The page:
In 2017, Mexico City will have its own constitution for the first time—the next step in a process that will make the city more autonomous and function like a federal state of Mexico. Beyond highlighting residents’ cherished rights and freedoms, the new constitution will touch on the importance of land value capture. As a result, land value capture has entered the public sphere, even mass media—a very uncommon place for urban development discussions. Unfortunately, many large, misinformed arguments, such as “the end of private property” or “the first step toward becoming Cuba or USSR during the peak days of communism,” have overwhelmed the conversation.
Contrary to popular belief, land value capture does not seek to eliminate private property, impose a new tax or steal anybody’s property; It seeks to recover, and give back to the city, part of the revenue from public investment in urban services and equipment, which is currently retained by private individuals. Mexico City’s Draft Constitution discusses land value capture from “urban infrastructure, public space, changes in land use and building intensity,” understanding that the increase in land values of housing and commerce, due to public investment, would have to be part of the wealth of the city.
Land value capture represents an unbeatable opportunity to move toward compliance with an elementary principle of social justice in cities: the equitable distribution of burdens and benefits among all residents. Land value change is not something that is simply generated by the individual actions of property owners, but by the whole society. Land values primarily change from two state actions:
1. Changes in regulations that modify land-use or increase permitted building intensity
2. Investment in public infrastructure or improvement of the public realm
These actions have a direct impact on the market value of real estate not because of private intervention, but because of actions taken by public actors who represent the whole of society.
How Does Land Value Increase?
Imagine a neighborhood in the city where the government invests—with public money—in the construction of neighborhood infrastructure, equipment or public space. This could take form in constructing a new Metrobus or Metro line, rehabilitating the neighborhood market or creating a new public square. Imagine, on the other hand, that a plot of land is modified from residential housing to commercial space, or it is authorized to have a greater construction potential. The homes, businesses or offices benefiting from these actions will increase their market values from public expenditure, without their owners having made any investment. Of course, at the same time, the owner can make improvements to the property to increase its market value. These actions, however, cannot be attributed to the whole of society, but merely to the effort of the individual, therefore the profits cannot be subject to any recovery process.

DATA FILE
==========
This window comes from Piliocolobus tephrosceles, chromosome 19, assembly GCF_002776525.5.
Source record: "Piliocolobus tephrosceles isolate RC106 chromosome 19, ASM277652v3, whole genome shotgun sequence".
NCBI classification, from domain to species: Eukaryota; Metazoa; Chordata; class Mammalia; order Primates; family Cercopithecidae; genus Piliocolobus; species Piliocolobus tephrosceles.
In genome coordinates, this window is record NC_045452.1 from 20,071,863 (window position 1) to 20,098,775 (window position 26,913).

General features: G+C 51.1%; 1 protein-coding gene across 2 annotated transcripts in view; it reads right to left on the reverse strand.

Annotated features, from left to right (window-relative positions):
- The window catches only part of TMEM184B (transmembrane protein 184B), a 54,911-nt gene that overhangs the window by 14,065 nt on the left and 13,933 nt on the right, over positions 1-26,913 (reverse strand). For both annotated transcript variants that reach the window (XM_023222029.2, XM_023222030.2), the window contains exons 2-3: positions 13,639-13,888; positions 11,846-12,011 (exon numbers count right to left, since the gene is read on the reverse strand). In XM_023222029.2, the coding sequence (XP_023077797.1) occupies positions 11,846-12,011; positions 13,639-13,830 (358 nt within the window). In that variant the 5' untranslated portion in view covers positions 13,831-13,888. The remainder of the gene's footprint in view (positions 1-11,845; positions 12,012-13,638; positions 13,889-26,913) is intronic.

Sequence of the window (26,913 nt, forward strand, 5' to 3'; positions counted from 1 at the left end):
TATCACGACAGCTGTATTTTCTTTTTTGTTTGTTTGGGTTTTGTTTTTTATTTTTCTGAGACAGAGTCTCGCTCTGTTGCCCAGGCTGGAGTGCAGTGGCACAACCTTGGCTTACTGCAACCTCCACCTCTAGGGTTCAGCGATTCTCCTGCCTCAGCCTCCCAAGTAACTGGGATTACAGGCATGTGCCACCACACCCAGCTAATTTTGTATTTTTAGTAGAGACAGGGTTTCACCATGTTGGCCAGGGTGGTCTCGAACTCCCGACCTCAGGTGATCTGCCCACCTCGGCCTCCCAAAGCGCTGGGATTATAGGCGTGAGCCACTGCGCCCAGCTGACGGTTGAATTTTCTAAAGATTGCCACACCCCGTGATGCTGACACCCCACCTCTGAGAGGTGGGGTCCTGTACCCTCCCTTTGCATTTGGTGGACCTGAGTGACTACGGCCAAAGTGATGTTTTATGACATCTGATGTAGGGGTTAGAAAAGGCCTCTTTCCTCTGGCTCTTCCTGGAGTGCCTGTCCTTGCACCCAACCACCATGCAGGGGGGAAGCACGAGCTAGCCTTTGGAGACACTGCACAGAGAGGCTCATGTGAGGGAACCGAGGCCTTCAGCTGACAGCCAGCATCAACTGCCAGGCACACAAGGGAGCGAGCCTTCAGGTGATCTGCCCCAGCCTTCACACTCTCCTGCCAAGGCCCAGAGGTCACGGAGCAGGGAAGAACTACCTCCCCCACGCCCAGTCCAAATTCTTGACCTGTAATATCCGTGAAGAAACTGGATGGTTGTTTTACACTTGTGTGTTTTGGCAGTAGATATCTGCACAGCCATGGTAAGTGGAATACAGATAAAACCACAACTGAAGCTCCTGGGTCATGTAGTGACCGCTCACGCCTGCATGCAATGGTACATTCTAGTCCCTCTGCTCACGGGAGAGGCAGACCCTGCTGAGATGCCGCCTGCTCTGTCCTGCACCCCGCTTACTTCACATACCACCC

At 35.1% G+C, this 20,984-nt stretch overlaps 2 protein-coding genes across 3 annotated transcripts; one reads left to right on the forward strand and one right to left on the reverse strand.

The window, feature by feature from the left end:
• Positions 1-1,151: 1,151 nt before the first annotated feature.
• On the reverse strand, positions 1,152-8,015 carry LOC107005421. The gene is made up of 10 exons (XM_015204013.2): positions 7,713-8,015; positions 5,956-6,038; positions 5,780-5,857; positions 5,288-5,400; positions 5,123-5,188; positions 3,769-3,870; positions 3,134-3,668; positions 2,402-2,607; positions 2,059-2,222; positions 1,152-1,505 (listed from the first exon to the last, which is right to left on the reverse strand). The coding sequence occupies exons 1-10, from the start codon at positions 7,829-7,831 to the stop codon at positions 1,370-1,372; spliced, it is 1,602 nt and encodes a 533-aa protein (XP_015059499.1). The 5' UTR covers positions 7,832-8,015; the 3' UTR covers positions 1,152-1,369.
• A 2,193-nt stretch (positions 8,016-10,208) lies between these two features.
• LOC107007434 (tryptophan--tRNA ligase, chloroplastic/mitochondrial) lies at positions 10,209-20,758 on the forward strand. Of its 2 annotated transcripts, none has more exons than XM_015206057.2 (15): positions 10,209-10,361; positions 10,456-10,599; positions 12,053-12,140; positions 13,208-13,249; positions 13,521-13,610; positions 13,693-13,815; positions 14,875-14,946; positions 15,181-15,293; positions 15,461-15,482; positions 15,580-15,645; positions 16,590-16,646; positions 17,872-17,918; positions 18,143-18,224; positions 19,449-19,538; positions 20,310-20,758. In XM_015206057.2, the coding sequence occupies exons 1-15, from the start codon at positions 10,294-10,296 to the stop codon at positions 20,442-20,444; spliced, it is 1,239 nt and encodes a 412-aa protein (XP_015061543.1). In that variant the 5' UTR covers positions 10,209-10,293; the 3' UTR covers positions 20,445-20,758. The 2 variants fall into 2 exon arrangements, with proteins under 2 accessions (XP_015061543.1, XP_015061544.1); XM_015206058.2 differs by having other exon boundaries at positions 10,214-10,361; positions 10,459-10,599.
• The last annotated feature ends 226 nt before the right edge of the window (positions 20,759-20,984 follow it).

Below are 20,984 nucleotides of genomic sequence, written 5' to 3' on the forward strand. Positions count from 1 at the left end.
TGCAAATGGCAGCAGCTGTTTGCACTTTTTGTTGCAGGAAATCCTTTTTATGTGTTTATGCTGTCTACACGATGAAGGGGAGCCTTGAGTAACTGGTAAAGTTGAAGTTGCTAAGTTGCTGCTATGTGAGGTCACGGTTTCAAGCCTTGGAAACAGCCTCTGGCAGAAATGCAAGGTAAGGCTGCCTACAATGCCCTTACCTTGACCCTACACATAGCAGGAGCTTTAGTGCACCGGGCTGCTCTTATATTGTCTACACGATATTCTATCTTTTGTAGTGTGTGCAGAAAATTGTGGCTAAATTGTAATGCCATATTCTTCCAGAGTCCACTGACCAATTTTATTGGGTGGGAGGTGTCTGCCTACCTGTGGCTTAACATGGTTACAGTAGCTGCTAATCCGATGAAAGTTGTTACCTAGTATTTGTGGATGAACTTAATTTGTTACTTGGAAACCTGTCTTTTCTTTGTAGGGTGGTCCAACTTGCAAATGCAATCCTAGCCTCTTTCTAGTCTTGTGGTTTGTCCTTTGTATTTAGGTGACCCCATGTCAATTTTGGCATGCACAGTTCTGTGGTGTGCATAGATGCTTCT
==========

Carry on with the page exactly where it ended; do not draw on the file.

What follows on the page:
In Mexico City, however, large real estate speculators “capture” the land value. They typically buy cheap land and wait, or push, for a regulation change or for the development of public infrastructure in order to build their houses, offices or commercial spaces and sell the property for a much higher price. They do all of this without paying the city back for the extra value derived from these changes.
In this case, why does the benefit of something built with public taxes get to be enjoyed by only a few property developers? The land value add would solely impact the wealthy, real estate spectators; The low-income and middle-class owners and tenants, who are the great majority, would not benefit from this value add.
Land value capture usually applies only in two instances: when there is a purchase and when the owner takes advantage of a land-use change or the increased building intensity. As long as this does not happen, land value capture will not affect city residents. Therefore, recovering the land value generated for society as a whole is an important mechanism toward creating more equitable cities. If we promote land value capture—which, ultimately, is a partial recovery of what we all contribute—it would be possible to invest in additional projects, financing neighborhood infrastructure, quality public spaces and urban services—a virtuous circle that would benefit all.
Colombia, Brazil, England, the U.S. and France all use land value capture in some way. It is even being contemplated in the legislatures of seven Mexican states and mentioned in the new Mexican General Law of Human Settlements, Territorial Ordering and Urban Development. Furthermore, land value is also one of the principles that the Mexican government pledged to support as part of the New Urban Agenda, which came out of Habitat III.
Land value capture presents an opportunity to limit real estate speculation without affecting housing production or the construction association, promotes affordable housing for the entire population, consolidates the built environment and reduces incentives for uncontrolled expansion. It is an opportunity to create an efficient and equitable urban development model: the opportunity to recover the city for all.